Thaddeus Baklinski

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Chinese professor fired for allegedly violating one child policy

Thaddeus Baklinski

CHINA, December 18, 2013 (LifeSiteNews.com) - A university professor in Guangdong Province was fired from his position for allegedly violating China's one child policy, despite the fact that his first child was born in the US and is an American citizen.

Cai Zhiqi , associate professor of chemistry at South China University of Technology (SCUT), was sacked on November 19 after the university's family planning office insisted that Guangdong's family planning regulations require that he either quit voluntarily or be fired.

Cai said his wife had a child while he was studying in the US in 2007, and she became pregnant again before he returned to work at SCUT in 2009.

"My wife was pregnant before we came back, and she gave birth to our second daughter in Tianjin in January 2010," Cai said, according to Chinese news service Global Times.

He said he received notification from SCUT's family planning office on May 31, asking him to submit materials to prove his eligibility to have a second child. Otherwise he would be pressured to quit and face the huge fines associated with violating the one-child policy. 

However, Cai's lawyer Lu Miaoqing said the one-child policy regulations allow citizens studying in a foreign country to have a second child as long as they stayed abroad for over a year. Cai should be covered by the exception because the couple stayed in the US for two years, she said according to a South China Morning Post report.

The family planning office argued, however, that the regulation requires the couple to both be studying overseas, and in Cai's case, his wife was accompanying him, not studying.

Yang Zhizhu, former law professor at the China Youth University for Political Sciences, another in a long list of academics fired for violating the one-child policy, said there is no definitive interpretation of the law and the regulations are enforced differently in different jurisdictions, so Cai should not be punished.

"In Shanghai, the policy doesn't require both parents to be studying overseas," he said, according to Global Times.

Lu Miaoqing indicated she is preparing to sue the university for wrongful dismissal.

"We are considering filing a lawsuit against the family planning office of the university or seeking labour arbitration for wrongful dismissal, or both," Lu said. "The university cannot deprive Cai of his right to work."

Chinese President Xi Jinping recently announced a minor reform to the one-child policy, which now allows couples to apply to have a second child if one parent is an only child. Previously the regulations allowed such an application only if both parents were only children.

Even so, human rights advocates say the marginally more permissive rules merely tweak an unacceptably oppressive and brutal policy.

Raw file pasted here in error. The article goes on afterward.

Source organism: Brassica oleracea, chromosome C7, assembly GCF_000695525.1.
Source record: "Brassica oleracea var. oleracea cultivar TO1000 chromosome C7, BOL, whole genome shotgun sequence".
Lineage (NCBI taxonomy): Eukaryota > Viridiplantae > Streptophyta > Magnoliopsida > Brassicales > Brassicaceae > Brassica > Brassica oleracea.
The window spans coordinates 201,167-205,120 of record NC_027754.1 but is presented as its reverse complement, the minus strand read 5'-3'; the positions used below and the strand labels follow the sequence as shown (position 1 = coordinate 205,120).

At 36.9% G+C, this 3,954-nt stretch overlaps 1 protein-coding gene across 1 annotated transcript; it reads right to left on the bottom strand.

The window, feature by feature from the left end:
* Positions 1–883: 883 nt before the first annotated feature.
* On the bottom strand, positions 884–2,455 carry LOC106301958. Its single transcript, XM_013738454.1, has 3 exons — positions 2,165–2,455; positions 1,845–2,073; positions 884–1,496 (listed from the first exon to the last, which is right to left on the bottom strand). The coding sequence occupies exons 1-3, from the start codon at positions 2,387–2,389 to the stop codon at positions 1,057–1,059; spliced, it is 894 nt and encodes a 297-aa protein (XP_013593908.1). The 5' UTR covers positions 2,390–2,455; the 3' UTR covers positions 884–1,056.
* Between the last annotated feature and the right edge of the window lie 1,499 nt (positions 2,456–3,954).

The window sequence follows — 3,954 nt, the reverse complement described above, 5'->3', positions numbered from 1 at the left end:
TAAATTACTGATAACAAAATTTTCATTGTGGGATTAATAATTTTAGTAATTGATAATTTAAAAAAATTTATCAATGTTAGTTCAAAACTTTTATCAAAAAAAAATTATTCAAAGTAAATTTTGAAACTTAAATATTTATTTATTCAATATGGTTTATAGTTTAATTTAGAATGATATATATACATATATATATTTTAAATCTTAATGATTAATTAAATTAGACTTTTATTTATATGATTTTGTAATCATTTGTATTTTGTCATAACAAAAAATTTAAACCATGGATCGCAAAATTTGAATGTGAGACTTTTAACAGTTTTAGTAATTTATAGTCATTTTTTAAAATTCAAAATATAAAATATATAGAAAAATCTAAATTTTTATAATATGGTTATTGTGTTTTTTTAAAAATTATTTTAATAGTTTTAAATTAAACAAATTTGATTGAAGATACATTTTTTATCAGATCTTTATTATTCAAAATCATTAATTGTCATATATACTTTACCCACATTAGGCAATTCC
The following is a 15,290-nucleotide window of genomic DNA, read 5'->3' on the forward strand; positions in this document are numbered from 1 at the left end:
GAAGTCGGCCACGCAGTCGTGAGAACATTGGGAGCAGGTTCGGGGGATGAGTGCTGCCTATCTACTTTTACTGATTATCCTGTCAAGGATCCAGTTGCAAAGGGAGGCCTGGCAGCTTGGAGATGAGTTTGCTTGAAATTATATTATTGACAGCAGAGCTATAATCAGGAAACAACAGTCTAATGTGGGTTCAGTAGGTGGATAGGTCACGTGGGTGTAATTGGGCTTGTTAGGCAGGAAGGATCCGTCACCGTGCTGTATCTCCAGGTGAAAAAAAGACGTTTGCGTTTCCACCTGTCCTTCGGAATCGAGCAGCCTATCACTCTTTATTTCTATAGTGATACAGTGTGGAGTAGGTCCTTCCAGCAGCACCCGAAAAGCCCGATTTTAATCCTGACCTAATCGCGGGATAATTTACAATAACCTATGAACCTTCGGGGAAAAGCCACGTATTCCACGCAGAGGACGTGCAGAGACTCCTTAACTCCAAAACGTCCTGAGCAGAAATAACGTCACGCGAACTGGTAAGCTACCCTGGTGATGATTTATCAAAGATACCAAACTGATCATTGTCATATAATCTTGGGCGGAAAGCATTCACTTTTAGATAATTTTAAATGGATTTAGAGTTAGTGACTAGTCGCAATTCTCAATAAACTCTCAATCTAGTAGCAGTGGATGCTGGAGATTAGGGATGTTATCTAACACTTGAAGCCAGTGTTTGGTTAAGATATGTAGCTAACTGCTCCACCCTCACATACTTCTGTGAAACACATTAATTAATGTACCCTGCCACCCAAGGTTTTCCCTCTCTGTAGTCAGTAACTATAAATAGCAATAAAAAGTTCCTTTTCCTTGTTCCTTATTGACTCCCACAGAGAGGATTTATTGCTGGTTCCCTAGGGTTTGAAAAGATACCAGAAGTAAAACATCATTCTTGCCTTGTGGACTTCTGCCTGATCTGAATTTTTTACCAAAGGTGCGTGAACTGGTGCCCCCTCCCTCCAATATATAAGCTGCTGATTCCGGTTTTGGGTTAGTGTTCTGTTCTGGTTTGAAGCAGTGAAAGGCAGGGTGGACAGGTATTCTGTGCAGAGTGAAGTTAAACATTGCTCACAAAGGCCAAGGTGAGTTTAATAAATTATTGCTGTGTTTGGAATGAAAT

“The problem with the One Child Policy is not the number of children 'allowed.' Rather, it is the fact that the [Chinese Communist Party] is telling women how many children they can have and then enforcing that limit through forced abortion, forced sterilization and infanticide,” said Reggie Littlejohn, President of Women’s Rights Without Frontiers.

“Regardless of the number of children allowed, women who get pregnant without permission will still be dragged out of their homes, strapped down to tables and forced to abort babies that they want, even up to the ninth month of pregnancy.”

The repressive population control policy has not only resulted in what Chinese officials claim as the prevention more than 400 million births, but in China having the highest female suicide rate of any country in the world.

Women’s Rights Without Frontiers points out that China is the only nation in which more women than men kill themselves. Suicide is now the leading cause of death among rural Chinese women.

"Forced abortion traumatizes women. In the West, post-abortive counseling is becoming available to help women deal with the physical and emotional aftermath of having an abortion. Not so in China," said Reggie Littlejohn.

She noted that Congressman Christopher Smith, who has taken a leading role in exposing the atrocities of the one-child policy through Congressional hearings and other means, stated, “According to the most recent State Department Human Rights Report, one consequence of  ‘[China’s] birth limitation policies’ is that 56% of the world’s female suicides occur in China, which is five times the world average, and approximately 500 suicides by women per day.”

Recent headlines have shown another aspect of the oppressive policy: huge fines imposed on violators at all levels of society.

On December 1, famous Chinese film director Zhang Yimou was sued by government lawyers after he admitted to having three children with his wife, actress Chen Ting. According to an AP report he could face fines of up to 160 million yuan ($26 million).

More recently India TV News reported that a farmer killed himself after his crops were seized by officials because he has 5 children.

Ai Guangdong, a farmer in Hebei Province, committed suicide at a Communist official's residence by consuming pesticide, the report said.

The report noted that Ai, whose annual income was about 5,000 yuan, had been paying fines to officials ever since the birth of his second daughter. According to his wife Xie Yufeng, 60,000 yuan ($10,000) per year was demanded from the couple for violating the one-child policy.



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